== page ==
Next, the pastoral heart will have sympathy for those concerned about the noise and volume from children during worship, too. We should not be so trite or dismissive as to declare to those concerned, “Well Jesus said, ‘Let the little children come to me,’ so you’re going to have to get over it.” Remember that such voiced concerns may come from God’s people who desire greatly to hear God’s Word and concentrate on worship. Even though their concerns are not always voiced with Christian care, they can be heard with your evangelical ear. Considering parents’ struggles, some level of distraction is not surprising. The pastor can be sympathetic toward that concern.
Still, the pastor would do well to fully instruct his members about a vow they make so often in worship: “Yes, as God gives me strength.”4 Time and again God bursts open the floodgates of his grace as he richly pours out forgiveness, life, and salvation on a young child or infant newly buried and risen with Christ in the waters of baptism. Following the rite of Christian Worship, the pastor then asks all present if they are willing to assist in whatever manner possible so that the child may remain a child of God until death. Has any pastor ever heard a “No!” to taking up that responsibility? So if the congregation unanimously resounds with the promise, “Yes, as God gives me strength,” then they need to understand what that entails. They need to understand that there will be compassion, encouragement, and support for parents so that in whatever manner possible children may be trained in the way they should go. This includes being trained in how to participate in worship.
In the articles that follow in this series, we will take a closer look at how the pastor and congregation can partner with the parents in such an undertaking. Specifically, our focus will be on how to assist parents in engaging their children in worship.
We will review the pros and cons of various strategies proposed by congregations such as children’s sermons, children’s church, and much more. We will look at biblical and historical precedents (both prescriptive and descriptive) to guide us on parenting and the topic of children and worship. Finally, we will consider a specific strategy aimed at helping parents to engage their children in worship—a strategy supported by Scripture, psychology, and science.
God bless us as we help, encourage, and support letting children hear the mighty deeds which God performed of old!5
A Preview of What’s to Come
- Biblical precedent for families worshiping together in the church
- Biblical directives for parenting and parental responsibility for teaching children to worship
- Historical, psychological, and scientific factors that have implications for what is done with children in worship
- Reviews of common practices with children in worship such as children’s sermons, children’s church, Sunday School held during worship, and more
- Specific strategies for parents and congregations to help engage children in worship
- A clearing house of ideas for child involvement in worship
Written by Phil Huebner
In 2007 Pastor Huebner was assigned to start a new mission church in Palm Coast, FL. In the nine years he served there, Christ the King Lutheran Church and School grew quickly and became known for outreach in the community, with many young people and children. He now serves as the Campus Pastor at Wisconsin Lutheran High School in Milwaukee, WI where he works with families and children on a daily basis. He received a Masters in Sacred Theology from WLS in 2015 and will finish in January 2019 a doctorate in Missions and Culture from Concordia Theological Seminary, Fort Wayne, IN. His dissertation is on what to do with children in worship. Departing from the usual custom, Worship the Lord is offering a four-part series on this topic.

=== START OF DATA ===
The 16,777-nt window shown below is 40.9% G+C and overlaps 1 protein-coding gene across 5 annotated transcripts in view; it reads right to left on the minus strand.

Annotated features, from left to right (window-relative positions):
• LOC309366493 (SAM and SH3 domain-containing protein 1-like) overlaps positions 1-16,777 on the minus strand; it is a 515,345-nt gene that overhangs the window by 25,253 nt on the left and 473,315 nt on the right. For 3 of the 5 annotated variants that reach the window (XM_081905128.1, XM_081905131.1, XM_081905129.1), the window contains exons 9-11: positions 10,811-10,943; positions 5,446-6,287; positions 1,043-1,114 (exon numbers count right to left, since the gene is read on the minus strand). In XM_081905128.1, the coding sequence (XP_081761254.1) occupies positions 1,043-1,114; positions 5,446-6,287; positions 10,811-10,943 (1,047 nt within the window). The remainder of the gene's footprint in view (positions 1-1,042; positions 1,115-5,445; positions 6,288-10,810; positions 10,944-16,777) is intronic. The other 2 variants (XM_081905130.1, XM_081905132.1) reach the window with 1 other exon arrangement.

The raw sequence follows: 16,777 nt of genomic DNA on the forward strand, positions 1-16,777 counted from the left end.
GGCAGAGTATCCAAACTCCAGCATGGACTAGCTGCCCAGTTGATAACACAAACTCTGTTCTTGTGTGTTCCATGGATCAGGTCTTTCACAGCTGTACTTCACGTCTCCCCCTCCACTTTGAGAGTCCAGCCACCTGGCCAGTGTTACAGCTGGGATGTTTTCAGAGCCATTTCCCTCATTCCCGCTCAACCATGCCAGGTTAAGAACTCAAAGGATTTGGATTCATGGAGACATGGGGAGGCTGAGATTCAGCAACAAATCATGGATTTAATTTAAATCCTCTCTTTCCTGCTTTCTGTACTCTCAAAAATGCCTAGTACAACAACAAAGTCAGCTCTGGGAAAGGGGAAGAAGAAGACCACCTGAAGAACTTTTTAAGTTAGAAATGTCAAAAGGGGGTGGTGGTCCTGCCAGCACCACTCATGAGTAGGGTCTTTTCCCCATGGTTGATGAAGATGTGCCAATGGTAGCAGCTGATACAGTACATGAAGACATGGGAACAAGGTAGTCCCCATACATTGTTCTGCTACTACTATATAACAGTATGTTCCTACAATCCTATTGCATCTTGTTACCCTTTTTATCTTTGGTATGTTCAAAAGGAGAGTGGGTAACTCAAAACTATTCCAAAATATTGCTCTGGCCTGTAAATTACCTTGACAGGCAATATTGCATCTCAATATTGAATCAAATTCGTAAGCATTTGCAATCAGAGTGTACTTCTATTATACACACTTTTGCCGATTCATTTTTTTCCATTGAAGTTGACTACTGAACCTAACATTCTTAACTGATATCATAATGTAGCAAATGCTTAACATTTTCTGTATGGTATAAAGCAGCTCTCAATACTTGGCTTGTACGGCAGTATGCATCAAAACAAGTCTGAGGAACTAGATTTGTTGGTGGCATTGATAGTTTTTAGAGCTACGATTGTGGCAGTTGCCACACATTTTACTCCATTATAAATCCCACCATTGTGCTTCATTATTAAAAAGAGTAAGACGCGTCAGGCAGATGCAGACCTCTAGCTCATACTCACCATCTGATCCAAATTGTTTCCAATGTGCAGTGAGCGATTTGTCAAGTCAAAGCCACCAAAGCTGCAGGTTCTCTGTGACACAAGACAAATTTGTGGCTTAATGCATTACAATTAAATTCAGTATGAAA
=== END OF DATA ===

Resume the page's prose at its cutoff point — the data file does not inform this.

1 Statistics from Revolutionary Parenting by George Barna
2 The Rise of the Millennial Parents
3 Statistics from barna.com
4 Christian Worship: A Lutheran Hymnal, p. 14
5 CW: 512
Commissioning new music
Is there a special occasion happening in your congregation in the next year or so? An anniversary, retirement, or facility dedication? Consider commissioning new music to celebrate the event. A list of WELS/ELS composers is available here: welsfinearts.org. Or musicians at your church might suggest another favorite composer.
A recent NPH publication is 8 Hymn Preludes for Organ, by Jeremy S. Bakken. The collection bears this dedication: “For Phil Becker from his wife, Lois, in recognition of 50 years of faithful service as an organist in WELS churches. S. D. G.” Phil also served for several years on the Commission on Worship, including as vice-chairman.
Organ Chorales of Samuel Scheidt
Forty-Nine Practical Settings
A new edition is edited and arranged by WELS musician Steven Rhode. From online publicity:
The passage of time hasn’t dulled the craftsmanship and creativity in the chorales of Samuel Scheidt (1587-1654). Nearly four centuries after they were first published, the settings still sparkle with innovative harmonies and exuberant rhythmic flourishes. Over time, some of these chorales have changed in common usage from how they were originally published in 1650. This new edition of Samuel Scheidt’s chorales matches the keys, notes, and rhythms of current hymnals while remaining faithful to Scheidt’s musical intent.
Learn about how WELS is assisting congregations by encouraging worship that glorifies God and proclaims Christ’s love.
WELS Commission on Worship provides resources for individuals and families nationwide. Consider supporting these ministries with your prayers and gifts.